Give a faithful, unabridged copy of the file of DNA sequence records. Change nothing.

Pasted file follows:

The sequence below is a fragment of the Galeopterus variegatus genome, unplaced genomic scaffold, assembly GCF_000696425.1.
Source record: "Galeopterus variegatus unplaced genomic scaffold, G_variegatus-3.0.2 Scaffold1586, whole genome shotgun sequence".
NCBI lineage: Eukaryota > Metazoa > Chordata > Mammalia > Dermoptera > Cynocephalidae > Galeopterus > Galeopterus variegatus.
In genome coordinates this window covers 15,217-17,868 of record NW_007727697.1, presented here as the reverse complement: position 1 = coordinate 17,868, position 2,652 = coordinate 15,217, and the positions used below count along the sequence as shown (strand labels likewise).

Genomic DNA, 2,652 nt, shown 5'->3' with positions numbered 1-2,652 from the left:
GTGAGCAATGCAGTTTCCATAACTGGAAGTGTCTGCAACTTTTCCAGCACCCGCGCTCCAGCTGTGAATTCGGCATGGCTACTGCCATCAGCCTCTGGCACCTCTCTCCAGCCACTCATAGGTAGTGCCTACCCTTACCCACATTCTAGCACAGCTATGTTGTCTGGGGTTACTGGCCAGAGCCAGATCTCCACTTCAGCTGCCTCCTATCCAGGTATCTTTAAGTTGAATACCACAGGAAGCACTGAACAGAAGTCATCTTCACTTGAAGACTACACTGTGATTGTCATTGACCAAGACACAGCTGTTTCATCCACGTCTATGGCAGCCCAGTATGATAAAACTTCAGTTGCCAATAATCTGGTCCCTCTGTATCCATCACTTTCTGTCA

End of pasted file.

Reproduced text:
The sequence below is a fragment of the Galeopterus variegatus genome, unplaced genomic scaffold, assembly GCF_000696425.1.
Source record: "Galeopterus variegatus unplaced genomic scaffold, G_variegatus-3.0.2 Scaffold1586, whole genome shotgun sequence".
NCBI lineage: Eukaryota > Metazoa > Chordata > Mammalia > Dermoptera > Cynocephalidae > Galeopterus > Galeopterus variegatus.
In genome coordinates this window covers 15,217-17,868 of record NW_007727697.1, presented here as the reverse complement: position 1 = coordinate 17,868, position 2,652 = coordinate 15,217, and the positions used below count along the sequence as shown (strand labels likewise).

Genomic DNA, 2,652 nt, shown 5'->3' with positions numbered 1-2,652 from the left:
GTGAGCAATGCAGTTTCCATAACTGGAAGTGTCTGCAACTTTTCCAGCACCCGCGCTCCAGCTGTGAATTCGGCATGGCTACTGCCATCAGCCTCTGGCACCTCTCTCCAGCCACTCATAGGTAGTGCCTACCCTTACCCACATTCTAGCACAGCTATGTTGTCTGGGGTTACTGGCCAGAGCCAGATCTCCACTTCAGCTGCCTCCTATCCAGGTATCTTTAAGTTGAATACCACAGGAAGCACTGAACAGAAGTCATCTTCACTTGAAGACTACACTGTGATTGTCATTGACCAAGACACAGCTGTTTCATCCACGTCTATGGCAGCCCAGTATGATAAAACTTCAGTTGCCAATAATCTGGTCCCTCTGTATCCATCACTTTCTGTCA